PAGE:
MIAMI, Florida. If you are getting divorced and have children, most experts recommend that parents keep their divorce as low-conflict as possible. While divorce can be tough for children, high-conflict divorce can be the most difficult to navigate, especially if children find their interests in the cross-hairs. Having to spend significant time away from one parent can be challenging enough, but having to move to a new home in a new neighborhood can take an already stressful situation and make it even more difficult for children to navigate. Children who have to move may already be struggling with making sense of their changed family situation and then may face the additional stress of trying to make friends in a new school or new neighborhood.
One way that some families are navigating these challenges is by “bird nesting” or “nesting.” This is a kind of custody arrangement where children remain in the family home, while the parents live in separate residences and come live with the children during their parenting time. In a bird nesting arrangement, some families choose to continue living together in the family home. For families that can afford it, both parents may choose to keep separate apartments or homes while the children continue to reside in the main family home. In most cases, the parents will rent a studio or a small apartment and share both the apartment and the family home.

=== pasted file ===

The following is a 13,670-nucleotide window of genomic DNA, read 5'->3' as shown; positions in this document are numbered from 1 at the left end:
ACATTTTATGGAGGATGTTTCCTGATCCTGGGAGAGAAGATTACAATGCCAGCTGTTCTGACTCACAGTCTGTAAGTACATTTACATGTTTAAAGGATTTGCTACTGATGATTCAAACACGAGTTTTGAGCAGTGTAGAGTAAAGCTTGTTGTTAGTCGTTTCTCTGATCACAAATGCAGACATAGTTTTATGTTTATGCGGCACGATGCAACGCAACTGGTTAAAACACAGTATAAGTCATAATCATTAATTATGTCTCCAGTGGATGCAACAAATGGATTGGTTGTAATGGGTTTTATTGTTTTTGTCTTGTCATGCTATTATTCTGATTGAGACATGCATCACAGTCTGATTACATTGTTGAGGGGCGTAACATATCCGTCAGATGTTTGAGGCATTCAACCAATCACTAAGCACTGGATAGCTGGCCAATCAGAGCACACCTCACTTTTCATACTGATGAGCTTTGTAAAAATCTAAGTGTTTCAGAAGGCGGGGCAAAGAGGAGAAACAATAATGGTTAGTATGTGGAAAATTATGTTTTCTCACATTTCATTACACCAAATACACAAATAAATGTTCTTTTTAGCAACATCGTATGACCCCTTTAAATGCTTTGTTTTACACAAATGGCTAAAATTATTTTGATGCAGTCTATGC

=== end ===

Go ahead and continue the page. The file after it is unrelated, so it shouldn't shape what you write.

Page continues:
According to NBC News, with nesting, the positives are that the parents’ lives are disrupted, not the children. However, most families only nest for a short period of time, while the parents work out their child custody arrangement or make a final decision about where the children will ultimately live. Another positive of nesting is that children can remain in the same school and keep the same friends.
There are some risks of nesting, though. For example, children may falsely believe that their parents might reconcile. When choosing nesting as an option, parents need to keep the channels of communication with their children open. Sharing a family home, even if both parents won’t share it at the same time, also creates the risk that there could be added conflict. Parents who choose this arrangement will need to consider how the home will be cleaned, how the home will be maintained, and what the rules will be for guests, or new significant others. Psychology Today notes that bird nesting arrangements work best when both parents live close to one another and when the divorce isn’t high-conflict.
Whether you choose a bird nesting custody arrangement or a more traditional arrangement in which children will move between parental homes, it is important to maintain structure for the children. Don’t change too many things at once. Bedtimes, mealtimes, and schools, as much as possible, should remain unchanged.